Even mechanical changes are usually made to better accommodate improved aerodynamics. Typically, changes to one component, say a front wing endplate, will have an effect on the aerodynamic surfaces behind – down to the bargeboards and the various flicks, louvres, guide vanes, slots, etc.

    039-20-MERCEDES-R-WING--DOUBLE-HIGH-PILLARS.jpg
    Change the design on the front wing, and it causes a domino effect – affecting multiple other parts. This illustration shows Mercedes' double rear-wing pillars trialled in testing back in February

    The initial improvement in performance from the component itself will just be the beginning of the development process around it. In this case, once the team’s CFD (computational fluid dynamics) programme confirms the new wing is a performance upgrade, the altered airflow around the rest of the car would now be studied.

    Because typically the initial upgrade is just the beginning. CFD will allow aerodynamicists to study the effect of changes made to other surfaces in response to the changed flow of the initial upgrade.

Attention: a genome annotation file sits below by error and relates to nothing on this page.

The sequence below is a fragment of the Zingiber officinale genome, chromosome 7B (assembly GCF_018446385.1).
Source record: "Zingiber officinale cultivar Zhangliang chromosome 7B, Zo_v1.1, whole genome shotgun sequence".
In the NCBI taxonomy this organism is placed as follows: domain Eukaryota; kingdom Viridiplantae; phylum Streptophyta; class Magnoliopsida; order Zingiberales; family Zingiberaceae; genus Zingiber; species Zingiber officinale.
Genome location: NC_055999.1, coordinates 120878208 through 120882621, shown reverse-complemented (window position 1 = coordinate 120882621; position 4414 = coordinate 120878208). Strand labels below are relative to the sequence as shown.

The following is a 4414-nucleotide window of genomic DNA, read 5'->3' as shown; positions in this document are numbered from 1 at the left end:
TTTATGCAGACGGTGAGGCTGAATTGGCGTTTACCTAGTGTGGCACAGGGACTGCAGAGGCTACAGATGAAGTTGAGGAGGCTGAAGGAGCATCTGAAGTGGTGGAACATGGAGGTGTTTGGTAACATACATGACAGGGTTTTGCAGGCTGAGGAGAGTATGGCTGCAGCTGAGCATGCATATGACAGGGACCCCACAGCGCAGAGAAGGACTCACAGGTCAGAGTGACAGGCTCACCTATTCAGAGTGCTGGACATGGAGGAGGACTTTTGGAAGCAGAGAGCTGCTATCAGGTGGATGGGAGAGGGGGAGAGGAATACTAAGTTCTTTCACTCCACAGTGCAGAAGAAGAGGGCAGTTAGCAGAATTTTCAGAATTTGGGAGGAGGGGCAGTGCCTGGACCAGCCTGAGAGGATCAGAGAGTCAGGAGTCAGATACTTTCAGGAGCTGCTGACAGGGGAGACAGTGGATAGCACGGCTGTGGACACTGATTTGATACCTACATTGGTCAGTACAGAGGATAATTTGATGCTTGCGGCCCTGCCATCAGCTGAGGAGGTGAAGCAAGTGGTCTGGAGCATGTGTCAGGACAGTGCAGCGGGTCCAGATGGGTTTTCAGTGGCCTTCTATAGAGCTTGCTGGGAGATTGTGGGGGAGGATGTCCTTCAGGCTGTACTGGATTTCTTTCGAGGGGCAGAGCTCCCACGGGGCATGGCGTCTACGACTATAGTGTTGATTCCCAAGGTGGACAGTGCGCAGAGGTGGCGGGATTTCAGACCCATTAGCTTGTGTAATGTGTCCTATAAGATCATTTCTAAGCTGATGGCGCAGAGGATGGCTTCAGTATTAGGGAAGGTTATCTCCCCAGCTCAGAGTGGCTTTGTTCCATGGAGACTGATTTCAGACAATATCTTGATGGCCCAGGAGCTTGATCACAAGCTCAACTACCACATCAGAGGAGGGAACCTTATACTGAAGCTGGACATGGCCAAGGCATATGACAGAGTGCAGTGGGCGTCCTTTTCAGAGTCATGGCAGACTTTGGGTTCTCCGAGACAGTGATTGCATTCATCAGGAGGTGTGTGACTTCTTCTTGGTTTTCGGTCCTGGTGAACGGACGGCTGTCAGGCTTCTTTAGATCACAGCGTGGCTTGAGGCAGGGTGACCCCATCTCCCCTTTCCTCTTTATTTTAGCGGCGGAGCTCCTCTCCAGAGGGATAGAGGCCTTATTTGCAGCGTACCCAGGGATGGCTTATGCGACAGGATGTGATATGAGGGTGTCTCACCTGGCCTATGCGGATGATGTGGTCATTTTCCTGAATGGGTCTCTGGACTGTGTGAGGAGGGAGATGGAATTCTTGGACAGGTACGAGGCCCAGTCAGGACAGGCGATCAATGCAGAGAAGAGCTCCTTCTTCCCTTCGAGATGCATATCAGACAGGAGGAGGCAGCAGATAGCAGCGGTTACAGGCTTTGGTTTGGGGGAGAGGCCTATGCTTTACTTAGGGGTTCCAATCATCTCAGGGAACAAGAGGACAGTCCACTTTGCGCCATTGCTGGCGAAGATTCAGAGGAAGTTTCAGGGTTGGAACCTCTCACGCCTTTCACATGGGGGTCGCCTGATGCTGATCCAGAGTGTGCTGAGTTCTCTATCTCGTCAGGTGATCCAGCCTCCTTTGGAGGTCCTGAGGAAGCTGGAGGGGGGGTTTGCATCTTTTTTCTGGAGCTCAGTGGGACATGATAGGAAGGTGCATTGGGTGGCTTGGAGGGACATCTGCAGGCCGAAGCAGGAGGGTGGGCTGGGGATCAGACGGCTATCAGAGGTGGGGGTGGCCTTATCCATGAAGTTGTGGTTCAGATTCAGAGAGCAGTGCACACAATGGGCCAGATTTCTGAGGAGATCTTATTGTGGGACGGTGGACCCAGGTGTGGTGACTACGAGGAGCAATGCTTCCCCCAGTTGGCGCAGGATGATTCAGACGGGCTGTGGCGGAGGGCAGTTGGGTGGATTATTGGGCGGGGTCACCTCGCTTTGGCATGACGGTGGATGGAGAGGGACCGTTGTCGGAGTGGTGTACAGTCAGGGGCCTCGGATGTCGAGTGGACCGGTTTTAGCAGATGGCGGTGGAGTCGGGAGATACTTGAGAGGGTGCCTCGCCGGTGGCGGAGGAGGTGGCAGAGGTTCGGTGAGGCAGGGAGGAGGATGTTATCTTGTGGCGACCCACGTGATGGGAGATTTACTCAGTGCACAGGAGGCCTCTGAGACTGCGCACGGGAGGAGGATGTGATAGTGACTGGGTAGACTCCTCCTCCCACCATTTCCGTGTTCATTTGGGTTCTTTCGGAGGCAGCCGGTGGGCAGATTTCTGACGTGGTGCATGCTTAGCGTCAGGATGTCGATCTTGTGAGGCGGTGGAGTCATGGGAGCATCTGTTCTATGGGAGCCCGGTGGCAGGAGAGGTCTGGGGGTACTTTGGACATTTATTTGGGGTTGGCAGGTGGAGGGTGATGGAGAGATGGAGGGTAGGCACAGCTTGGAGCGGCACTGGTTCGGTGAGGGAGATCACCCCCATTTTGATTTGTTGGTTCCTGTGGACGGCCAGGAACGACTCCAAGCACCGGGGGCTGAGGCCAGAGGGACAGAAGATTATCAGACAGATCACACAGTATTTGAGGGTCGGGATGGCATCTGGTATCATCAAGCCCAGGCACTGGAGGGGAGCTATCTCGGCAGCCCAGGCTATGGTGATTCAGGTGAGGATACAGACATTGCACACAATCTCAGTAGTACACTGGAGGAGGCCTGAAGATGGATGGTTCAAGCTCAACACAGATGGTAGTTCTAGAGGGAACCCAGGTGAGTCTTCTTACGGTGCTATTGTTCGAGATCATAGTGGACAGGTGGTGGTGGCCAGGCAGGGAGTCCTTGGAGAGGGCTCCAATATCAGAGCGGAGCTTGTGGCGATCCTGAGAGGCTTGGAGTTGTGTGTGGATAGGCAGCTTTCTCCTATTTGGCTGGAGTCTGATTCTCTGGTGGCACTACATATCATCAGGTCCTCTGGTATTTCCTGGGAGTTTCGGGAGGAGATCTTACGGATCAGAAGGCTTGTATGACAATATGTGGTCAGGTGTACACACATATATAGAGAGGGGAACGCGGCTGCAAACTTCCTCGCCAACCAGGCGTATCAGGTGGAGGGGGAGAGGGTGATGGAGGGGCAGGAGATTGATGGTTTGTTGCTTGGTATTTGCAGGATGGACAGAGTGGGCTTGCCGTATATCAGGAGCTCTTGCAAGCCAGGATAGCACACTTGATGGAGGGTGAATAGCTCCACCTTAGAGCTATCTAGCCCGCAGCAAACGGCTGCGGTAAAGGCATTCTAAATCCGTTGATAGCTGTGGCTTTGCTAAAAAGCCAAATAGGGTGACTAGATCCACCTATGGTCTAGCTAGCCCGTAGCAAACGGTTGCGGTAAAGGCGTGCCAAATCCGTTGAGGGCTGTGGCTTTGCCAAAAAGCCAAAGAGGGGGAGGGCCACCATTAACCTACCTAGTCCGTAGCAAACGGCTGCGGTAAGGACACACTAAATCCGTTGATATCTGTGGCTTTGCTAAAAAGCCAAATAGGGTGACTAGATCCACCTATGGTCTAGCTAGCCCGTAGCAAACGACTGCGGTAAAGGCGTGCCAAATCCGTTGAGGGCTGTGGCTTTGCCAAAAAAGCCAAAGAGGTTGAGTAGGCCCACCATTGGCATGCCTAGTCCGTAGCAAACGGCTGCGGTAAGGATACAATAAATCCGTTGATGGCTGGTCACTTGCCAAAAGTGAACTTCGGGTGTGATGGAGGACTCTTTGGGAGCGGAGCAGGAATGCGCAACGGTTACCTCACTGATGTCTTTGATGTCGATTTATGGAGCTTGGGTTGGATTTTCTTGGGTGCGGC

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    This process will be repeated and repeated until diminishing returns determine that everything possible has been squeezed from the change and resources are best used elsewhere. But this process can happen without a single part being manufactured.

    A good illustration of this came two years ago when the Force India team could not afford to manufacture the new parts their simulation programmes were producing; the new parts existed only in the virtual world.

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    The 2018 Force India VJM11 had a steadier rate of development, with increased CFD work - something that teams will have been doing during the hiatus

    The development programme continued to run in that world so that by the time the team were purchased by a new owner and the money made available to actually manufacture the parts, they were parts three or four steps evolved from those that had been on the car up to that point. It was just that the interim solutions had not been made.